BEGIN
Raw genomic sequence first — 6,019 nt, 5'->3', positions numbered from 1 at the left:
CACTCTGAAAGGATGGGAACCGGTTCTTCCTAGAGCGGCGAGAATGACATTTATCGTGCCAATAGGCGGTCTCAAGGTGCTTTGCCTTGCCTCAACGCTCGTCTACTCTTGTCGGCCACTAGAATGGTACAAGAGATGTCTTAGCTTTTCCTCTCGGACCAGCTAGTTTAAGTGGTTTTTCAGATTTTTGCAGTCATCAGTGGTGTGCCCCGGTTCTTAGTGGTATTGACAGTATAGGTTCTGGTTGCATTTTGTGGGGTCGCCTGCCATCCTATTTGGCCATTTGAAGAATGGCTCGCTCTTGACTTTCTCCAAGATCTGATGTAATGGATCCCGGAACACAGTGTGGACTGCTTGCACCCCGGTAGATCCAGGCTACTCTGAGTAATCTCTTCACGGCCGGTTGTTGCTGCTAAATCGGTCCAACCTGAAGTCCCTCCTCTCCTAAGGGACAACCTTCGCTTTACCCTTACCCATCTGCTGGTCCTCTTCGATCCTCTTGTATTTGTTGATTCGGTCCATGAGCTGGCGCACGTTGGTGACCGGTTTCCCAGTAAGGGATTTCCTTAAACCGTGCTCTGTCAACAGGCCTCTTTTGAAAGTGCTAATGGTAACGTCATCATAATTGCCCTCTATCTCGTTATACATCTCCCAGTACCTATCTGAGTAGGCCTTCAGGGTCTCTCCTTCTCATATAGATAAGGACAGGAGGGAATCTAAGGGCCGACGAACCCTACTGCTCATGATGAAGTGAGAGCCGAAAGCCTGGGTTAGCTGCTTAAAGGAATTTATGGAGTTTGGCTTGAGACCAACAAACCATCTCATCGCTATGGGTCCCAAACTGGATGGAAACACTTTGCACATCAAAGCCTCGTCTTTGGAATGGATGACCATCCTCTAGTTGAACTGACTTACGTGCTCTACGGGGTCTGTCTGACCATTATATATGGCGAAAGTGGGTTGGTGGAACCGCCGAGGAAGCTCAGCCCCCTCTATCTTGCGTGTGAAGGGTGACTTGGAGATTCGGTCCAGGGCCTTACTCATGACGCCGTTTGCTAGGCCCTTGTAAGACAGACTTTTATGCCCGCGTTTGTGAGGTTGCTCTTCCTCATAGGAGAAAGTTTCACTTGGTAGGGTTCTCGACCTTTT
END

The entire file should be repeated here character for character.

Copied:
Raw genomic sequence first — 6,019 nt, 5'->3', positions numbered from 1 at the left:
CACTCTGAAAGGATGGGAACCGGTTCTTCCTAGAGCGGCGAGAATGACATTTATCGTGCCAATAGGCGGTCTCAAGGTGCTTTGCCTTGCCTCAACGCTCGTCTACTCTTGTCGGCCACTAGAATGGTACAAGAGATGTCTTAGCTTTTCCTCTCGGACCAGCTAGTTTAAGTGGTTTTTCAGATTTTTGCAGTCATCAGTGGTGTGCCCCGGTTCTTAGTGGTATTGACAGTATAGGTTCTGGTTGCATTTTGTGGGGTCGCCTGCCATCCTATTTGGCCATTTGAAGAATGGCTCGCTCTTGACTTTCTCCAAGATCTGATGTAATGGATCCCGGAACACAGTGTGGACTGCTTGCACCCCGGTAGATCCAGGCTACTCTGAGTAATCTCTTCACGGCCGGTTGTTGCTGCTAAATCGGTCCAACCTGAAGTCCCTCCTCTCCTAAGGGACAACCTTCGCTTTACCCTTACCCATCTGCTGGTCCTCTTCGATCCTCTTGTATTTGTTGATTCGGTCCATGAGCTGGCGCACGTTGGTGACCGGTTTCCCAGTAAGGGATTTCCTTAAACCGTGCTCTGTCAACAGGCCTCTTTTGAAAGTGCTAATGGTAACGTCATCATAATTGCCCTCTATCTCGTTATACATCTCCCAGTACCTATCTGAGTAGGCCTTCAGGGTCTCTCCTTCTCATATAGATAAGGACAGGAGGGAATCTAAGGGCCGACGAACCCTACTGCTCATGATGAAGTGAGAGCCGAAAGCCTGGGTTAGCTGCTTAAAGGAATTTATGGAGTTTGGCTTGAGACCAACAAACCATCTCATCGCTATGGGTCCCAAACTGGATGGAAACACTTTGCACATCAAAGCCTCGTCTTTGGAATGGATGACCATCCTCTAGTTGAACTGACTTACGTGCTCTACGGGGTCTGTCTGACCATTATATATGGCGAAAGTGGGTTGGTGGAACCGCCGAGGAAGCTCAGCCCCCTCTATCTTGCGTGTGAAGGGTGACTTGGAGATTCGGTCCAGGGCCTTACTCATGACGCCGTTTGCTAGGCCCTTGTAAGACAGACTTTTATGCCCGCGTTTGTGAGGTTGCTCTTCCTCATAGGAGAAAGTTTCACTTGGTAGGGTTCTCGACCTTTT